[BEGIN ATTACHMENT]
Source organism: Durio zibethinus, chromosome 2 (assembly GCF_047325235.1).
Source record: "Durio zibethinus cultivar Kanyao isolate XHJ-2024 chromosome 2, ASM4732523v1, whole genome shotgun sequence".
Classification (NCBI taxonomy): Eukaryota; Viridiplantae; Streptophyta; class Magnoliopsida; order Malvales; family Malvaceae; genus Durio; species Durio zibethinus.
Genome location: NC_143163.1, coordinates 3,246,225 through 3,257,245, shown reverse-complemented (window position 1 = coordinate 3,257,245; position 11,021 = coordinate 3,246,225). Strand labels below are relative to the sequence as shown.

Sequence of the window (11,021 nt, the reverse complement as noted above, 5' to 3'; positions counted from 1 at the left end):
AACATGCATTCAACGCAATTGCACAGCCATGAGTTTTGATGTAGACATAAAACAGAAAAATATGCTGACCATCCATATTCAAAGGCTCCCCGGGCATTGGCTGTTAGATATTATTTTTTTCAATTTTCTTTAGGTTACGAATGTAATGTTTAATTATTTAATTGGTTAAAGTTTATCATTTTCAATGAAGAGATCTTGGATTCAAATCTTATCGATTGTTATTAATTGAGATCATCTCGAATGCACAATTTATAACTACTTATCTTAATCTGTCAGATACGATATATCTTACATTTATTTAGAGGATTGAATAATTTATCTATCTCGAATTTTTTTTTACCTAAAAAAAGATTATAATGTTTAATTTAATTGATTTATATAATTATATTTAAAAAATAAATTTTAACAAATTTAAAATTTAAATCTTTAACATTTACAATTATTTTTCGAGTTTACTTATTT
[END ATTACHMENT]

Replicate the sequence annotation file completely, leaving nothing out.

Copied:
Source organism: Durio zibethinus, chromosome 2 (assembly GCF_047325235.1).
Source record: "Durio zibethinus cultivar Kanyao isolate XHJ-2024 chromosome 2, ASM4732523v1, whole genome shotgun sequence".
Classification (NCBI taxonomy): Eukaryota; Viridiplantae; Streptophyta; class Magnoliopsida; order Malvales; family Malvaceae; genus Durio; species Durio zibethinus.
Genome location: NC_143163.1, coordinates 3,246,225 through 3,257,245, shown reverse-complemented (window position 1 = coordinate 3,257,245; position 11,021 = coordinate 3,246,225). Strand labels below are relative to the sequence as shown.

Sequence of the window (11,021 nt, the reverse complement as noted above, 5' to 3'; positions counted from 1 at the left end):
AACATGCATTCAACGCAATTGCACAGCCATGAGTTTTGATGTAGACATAAAACAGAAAAATATGCTGACCATCCATATTCAAAGGCTCCCCGGGCATTGGCTGTTAGATATTATTTTTTTCAATTTTCTTTAGGTTACGAATGTAATGTTTAATTATTTAATTGGTTAAAGTTTATCATTTTCAATGAAGAGATCTTGGATTCAAATCTTATCGATTGTTATTAATTGAGATCATCTCGAATGCACAATTTATAACTACTTATCTTAATCTGTCAGATACGATATATCTTACATTTATTTAGAGGATTGAATAATTTATCTATCTCGAATTTTTTTTTACCTAAAAAAAGATTATAATGTTTAATTTAATTGATTTATATAATTATATTTAAAAAATAAATTTTAACAAATTTAAAATTTAAATCTTTAACATTTACAATTATTTTTCGAGTTTACTTATTT